Let’s Ignore The Village Idiot

President Jimmy Carter was right when he linked some of the now infamous “teabaggers” (caution: this word has more than one meaning) and the at times undignified town hall meetings over the summer to overt racism under a very thin guise of anti-government fervour.

Carter’s intervention may not have suited Barack Obama, as he has always sought to defuse race as part of the policy debate on many issues, although he has addressed the continued racial divide in America very eloquently on many occasions. The 44th president does not want healthcare to become tied up with race because it is not about that and it would prove an unwanted and potentially destructive distraction.

As Obama put it on the David Letterman show, he was black before he was elected to the Oval Office. The American people voted for him by a democratic majority.

The fact remains that Carter, the 39th president, was hitting a far more powerful note that transcends the issue of healthcare and goes to the heart of what the so-called “religious right” is all about.

Much of the “religious right” hails from the South of the United States. But it is motivated by more than religion. There are plenty of deeply religious people, the late Ted Kennedy being one of them, who are the antithesis of the “religious right”.

The truth is the “religious right” is a political group galvanised by powerful evangelical leaders and appealed to by Republican politicians desperate to grasp this base in the way that Presidents Reagan and George W. Bush did so successfully. Let’s not forget Reagan was divorced and George Bush had led a far from exemplary life. So it’s not just about religion. 

The “religious right” is a conservative movement but it is more than that. It’s made up of many groups, mainly in the South, who have an inherent distrust of government, are not well-educated or well-informed, are often religious zealots and frankly represent the old-style Southern Democrats who deserted Lyndon Johnson after civil rights legislation and found their political messiah in Ronald Reagan.

This group does have inherently racist elements. That is not going away any time soon. In the land of the free, they have a right to be heard, to be broadcast and not to be censored (assuming they are not inciting hatred, which many have) yet they should not be allowed to dictate events however loudly they shout. This is a group that has been created in many ways by politicians who mobilise this vote but then invariably act against their economic interests. Republican politicians will give them crumbs in the form of anti-gay, anti-abortion, anti-euthanasia comments or legislative promises but all too often let them down more than the Democrats do.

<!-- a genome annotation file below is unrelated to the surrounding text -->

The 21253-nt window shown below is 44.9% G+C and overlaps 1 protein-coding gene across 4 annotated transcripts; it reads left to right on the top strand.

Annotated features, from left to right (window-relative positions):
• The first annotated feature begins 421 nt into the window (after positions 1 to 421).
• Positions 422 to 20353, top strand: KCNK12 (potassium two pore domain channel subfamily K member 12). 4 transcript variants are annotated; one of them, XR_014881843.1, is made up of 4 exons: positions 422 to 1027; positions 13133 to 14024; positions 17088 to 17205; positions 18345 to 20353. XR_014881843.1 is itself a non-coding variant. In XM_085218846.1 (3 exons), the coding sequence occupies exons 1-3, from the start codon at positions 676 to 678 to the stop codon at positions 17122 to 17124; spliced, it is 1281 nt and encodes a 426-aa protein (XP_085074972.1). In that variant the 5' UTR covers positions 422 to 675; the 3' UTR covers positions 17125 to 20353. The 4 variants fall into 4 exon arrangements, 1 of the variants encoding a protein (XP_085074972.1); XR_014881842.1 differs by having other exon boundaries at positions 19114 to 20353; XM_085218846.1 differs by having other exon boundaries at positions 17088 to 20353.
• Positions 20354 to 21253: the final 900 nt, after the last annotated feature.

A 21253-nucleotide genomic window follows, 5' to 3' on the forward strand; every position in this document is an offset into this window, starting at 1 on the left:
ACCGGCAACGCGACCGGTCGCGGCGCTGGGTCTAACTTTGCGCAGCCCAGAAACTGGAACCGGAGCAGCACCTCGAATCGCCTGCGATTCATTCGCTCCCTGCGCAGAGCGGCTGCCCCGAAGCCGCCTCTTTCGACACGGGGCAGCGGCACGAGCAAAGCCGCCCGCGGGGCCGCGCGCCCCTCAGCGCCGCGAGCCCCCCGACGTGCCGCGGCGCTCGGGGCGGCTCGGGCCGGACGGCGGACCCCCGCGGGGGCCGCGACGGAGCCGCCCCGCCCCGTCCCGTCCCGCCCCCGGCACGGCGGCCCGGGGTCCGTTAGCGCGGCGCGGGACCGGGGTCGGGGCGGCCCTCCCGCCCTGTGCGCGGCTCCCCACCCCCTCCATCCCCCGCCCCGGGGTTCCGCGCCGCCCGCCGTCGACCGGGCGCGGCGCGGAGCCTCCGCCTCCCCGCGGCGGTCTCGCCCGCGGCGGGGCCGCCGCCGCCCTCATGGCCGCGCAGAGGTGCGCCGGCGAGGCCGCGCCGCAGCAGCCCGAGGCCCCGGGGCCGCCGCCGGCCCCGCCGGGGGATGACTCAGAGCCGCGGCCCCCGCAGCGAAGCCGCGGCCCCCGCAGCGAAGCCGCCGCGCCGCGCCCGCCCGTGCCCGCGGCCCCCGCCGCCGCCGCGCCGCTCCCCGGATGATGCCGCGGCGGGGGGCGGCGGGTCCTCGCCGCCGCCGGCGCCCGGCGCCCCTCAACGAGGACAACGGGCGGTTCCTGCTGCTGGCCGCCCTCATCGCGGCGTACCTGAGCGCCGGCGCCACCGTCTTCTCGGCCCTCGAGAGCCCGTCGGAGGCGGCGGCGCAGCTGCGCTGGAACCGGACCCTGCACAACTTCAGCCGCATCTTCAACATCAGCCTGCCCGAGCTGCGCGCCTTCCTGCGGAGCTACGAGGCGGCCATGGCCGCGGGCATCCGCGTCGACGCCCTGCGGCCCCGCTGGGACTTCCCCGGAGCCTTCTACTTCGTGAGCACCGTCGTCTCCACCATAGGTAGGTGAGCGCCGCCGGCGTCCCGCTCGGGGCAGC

The “teabaggers” moan about excessive government spending, but it was George W. Bush who almost broke the bank by going to war in Iraq alone and having to bailout the banks he failed to regulate. These are the failings of Bush, not the new president.

This group is incoherent in their arguments, angry that politicians (mainly Republicans, although rarely acknowledged) have let them down in their eyes and yes, often racist. Republicans will continue to court them but the rest of America and its media need to get some perspective.

As former evangelical and former lifelong Republican Frank Schaffer puts it: 

“You don’t work to move them off this position, you move past them. Look, a village cannot reorganise village life to suit the village idiot. We have to understand that we have a village idiot in this country, it’s called fundamental Christianity.”

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4 Comments

Filed under Politics

4 responses to “Let’s Ignore The Village Idiot

  1. You’re quite right to suggest that Carter, though probably right, did more harm than good in his remarks. Mixing race and politics is as bad as… mixing religion with politics!

    On the Healthcare debate, have you seen the video of Barney Frank fighting fire with fire in the town hall meetings, “I’ll answer your question with a question. On what planet do you spend most of your time?”

  2. boggartblog

    The Idea of conservative Americans indulging en masse in teabagging is hilarious. We can assume the so called Tea Parties are a reference to the Boston Tea Party but what idiot on the Democrat side of mainstream media decided to dub participants “teabaggers.”

    It should have been obvious even to the most avid kool – aid drinker that teabags were not invented until almost 200 years after the event referred to.

  3. Eddy

    Hilarious. It was Fox News who first used the term “teabaggers”. Last time I checked they were not “on the Democratic side of mainstream media”. They employ Glenn Beck who is insulting to the head of state and most importantly to the families of those killed on 9/11 with his ridiculous and frankly bizarre “9/12 project” designed to make money for Fox and himself.

  4. In the South it is far worse now than any time after civil rights laws were passed. It is just not the matter of religious right any more, even though these folks are misled, gullible and led to believe all this crap. In States like SC, GA, KY, TN, MS, AL, LA, AR, TX , AZ, ID, and UT these conservative republican menace and their hierarchy is still instilling in the minds of these folks that Obama is a Muslim and was born in Kenya. Some of these folks have a inherent ingrained and indoctrinated deep element of racism in their psych and it is what they have been taught to believe.

    One does not have to be black, white, yellow, red etc. One and usually see feel the indifference in any and all aspects of life. It is far more institutional all the way from the Court Houses, the City Halls, the law enforcement to regular supermarkets.

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